Between November of 1976 and May 13, 1977, Luria was denied access to the subleased premises and was unable to remove the steel plate in question. On May 13, 1977 the court entered an Order permitting plaintiff after filing a bond to remove the steel plate. The condition of the bond is such that if Luria establishes its right to possession of the steel plate the obligation ($90,000) is null and void. Otherwise Luria and its surety are obligated to pay Economy the value of the plate.


The Constitutionality of distraint under the Pennsylvania Landlord & Tenant Act of 1951, 68 P.S. § 250.302, et seq. has previously been tested in the United States District Court for the Western District of Pennsylvania and found to be wanting. Ragin v. Schwartz, 393 F. Supp. 152 (W.D. Pa.1975). Ragin held that the Pennsylvania *736 statute, which authorizes the landlord to distrain a tenant's personal property for unpaid rent without notice or hearing and, upon the tenant's failure to replevy the goods within five days, to have the sheriff or constable sell such property at public sale upon six days' notice, violates the requirements of due process. Although Ragin involved both a seizure and sale of property, the Court acknowledged that seizure alone, without appropriate procedural safeguards, could provide the basis for a deprivation of due process claim:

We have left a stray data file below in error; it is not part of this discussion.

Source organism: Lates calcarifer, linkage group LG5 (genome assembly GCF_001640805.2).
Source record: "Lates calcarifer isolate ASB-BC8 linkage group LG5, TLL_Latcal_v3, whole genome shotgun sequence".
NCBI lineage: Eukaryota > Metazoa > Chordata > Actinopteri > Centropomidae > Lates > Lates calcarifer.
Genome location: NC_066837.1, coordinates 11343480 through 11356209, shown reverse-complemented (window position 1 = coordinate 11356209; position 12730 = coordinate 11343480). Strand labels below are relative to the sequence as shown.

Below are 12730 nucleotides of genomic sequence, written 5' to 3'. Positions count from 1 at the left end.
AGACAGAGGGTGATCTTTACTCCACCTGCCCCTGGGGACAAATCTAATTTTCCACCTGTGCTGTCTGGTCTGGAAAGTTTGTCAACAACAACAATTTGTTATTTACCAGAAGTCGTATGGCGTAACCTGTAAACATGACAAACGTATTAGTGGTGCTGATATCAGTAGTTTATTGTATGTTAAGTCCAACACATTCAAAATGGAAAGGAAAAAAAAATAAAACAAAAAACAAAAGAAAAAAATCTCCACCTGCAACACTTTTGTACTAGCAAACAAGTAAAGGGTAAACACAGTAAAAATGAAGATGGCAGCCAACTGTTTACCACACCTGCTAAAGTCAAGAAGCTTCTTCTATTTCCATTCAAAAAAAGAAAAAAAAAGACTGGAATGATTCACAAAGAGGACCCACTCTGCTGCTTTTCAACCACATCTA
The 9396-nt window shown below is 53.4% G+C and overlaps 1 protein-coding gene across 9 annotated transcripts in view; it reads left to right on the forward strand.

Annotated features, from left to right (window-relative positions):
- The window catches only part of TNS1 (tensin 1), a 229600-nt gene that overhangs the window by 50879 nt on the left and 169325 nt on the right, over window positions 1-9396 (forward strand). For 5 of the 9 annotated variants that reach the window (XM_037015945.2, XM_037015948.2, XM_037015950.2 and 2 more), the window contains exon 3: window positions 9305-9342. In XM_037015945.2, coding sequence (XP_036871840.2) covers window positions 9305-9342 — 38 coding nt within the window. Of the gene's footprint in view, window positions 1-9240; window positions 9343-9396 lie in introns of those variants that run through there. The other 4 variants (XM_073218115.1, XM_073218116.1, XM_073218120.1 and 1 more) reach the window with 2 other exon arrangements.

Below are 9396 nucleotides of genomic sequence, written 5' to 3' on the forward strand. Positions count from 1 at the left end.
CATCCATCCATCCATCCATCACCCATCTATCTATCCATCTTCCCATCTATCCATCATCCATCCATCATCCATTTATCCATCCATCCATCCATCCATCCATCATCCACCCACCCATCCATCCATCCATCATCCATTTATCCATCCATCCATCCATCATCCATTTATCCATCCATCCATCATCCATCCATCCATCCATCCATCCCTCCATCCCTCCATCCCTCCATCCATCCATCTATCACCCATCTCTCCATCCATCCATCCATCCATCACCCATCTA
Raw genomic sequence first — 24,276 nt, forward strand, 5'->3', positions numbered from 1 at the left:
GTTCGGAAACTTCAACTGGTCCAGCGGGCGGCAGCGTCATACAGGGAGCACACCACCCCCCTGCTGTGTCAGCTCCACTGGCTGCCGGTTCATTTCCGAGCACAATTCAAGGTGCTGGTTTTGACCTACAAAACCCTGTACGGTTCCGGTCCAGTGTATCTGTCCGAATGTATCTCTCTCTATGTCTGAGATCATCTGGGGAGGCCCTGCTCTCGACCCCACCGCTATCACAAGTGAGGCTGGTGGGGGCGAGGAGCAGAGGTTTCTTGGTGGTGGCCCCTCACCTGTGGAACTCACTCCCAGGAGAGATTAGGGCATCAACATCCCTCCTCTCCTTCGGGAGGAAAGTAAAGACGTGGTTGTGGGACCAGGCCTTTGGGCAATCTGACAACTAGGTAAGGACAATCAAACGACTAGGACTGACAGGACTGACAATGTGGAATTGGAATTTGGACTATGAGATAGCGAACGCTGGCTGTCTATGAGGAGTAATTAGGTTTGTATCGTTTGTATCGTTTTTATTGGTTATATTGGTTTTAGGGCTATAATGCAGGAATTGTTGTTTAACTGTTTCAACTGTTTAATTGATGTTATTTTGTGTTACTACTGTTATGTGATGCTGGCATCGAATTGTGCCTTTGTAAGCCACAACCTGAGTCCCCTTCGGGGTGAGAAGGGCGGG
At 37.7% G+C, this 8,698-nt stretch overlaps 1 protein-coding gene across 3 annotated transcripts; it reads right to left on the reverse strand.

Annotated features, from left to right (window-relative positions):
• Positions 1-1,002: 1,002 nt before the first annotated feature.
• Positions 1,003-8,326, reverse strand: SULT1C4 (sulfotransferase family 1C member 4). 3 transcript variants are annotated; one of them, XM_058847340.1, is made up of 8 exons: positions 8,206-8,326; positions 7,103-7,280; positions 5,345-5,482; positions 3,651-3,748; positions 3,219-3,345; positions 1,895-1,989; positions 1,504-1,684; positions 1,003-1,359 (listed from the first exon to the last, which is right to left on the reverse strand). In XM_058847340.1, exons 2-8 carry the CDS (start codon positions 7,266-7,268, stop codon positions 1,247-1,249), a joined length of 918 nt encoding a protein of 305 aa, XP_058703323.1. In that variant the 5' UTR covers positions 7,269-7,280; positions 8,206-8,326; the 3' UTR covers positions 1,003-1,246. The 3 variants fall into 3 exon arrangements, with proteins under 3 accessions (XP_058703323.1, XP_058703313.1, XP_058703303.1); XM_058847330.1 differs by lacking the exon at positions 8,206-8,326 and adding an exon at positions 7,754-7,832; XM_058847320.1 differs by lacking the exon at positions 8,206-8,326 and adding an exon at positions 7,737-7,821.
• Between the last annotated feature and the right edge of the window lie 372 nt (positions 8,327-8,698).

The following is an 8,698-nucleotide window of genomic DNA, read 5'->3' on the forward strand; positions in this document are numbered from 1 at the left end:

"In the context of this case, the question is whether the seizure of property without a chance to be heard violates this procedural due process? While there is available to the tenant the Trespass Action, the Replevin Action, and the Action for Defalcation, . . . the tenant here is deprived of the unfettered use of property during the interim between the Distraint and the outcome of any of these actions. . . . The Plaintiffs have shown that the Constable in this case acted pursuant to the Act, as the Distraint Notice itself indicates and, without prior notice, entered the plaintiff's premises and made a physical levy on the property as set forth in the Inventory. This indeed is an adequate basis for finding the provisions of Article III of the Act to be violative of the Fourteenth Amendment." (citations omitted)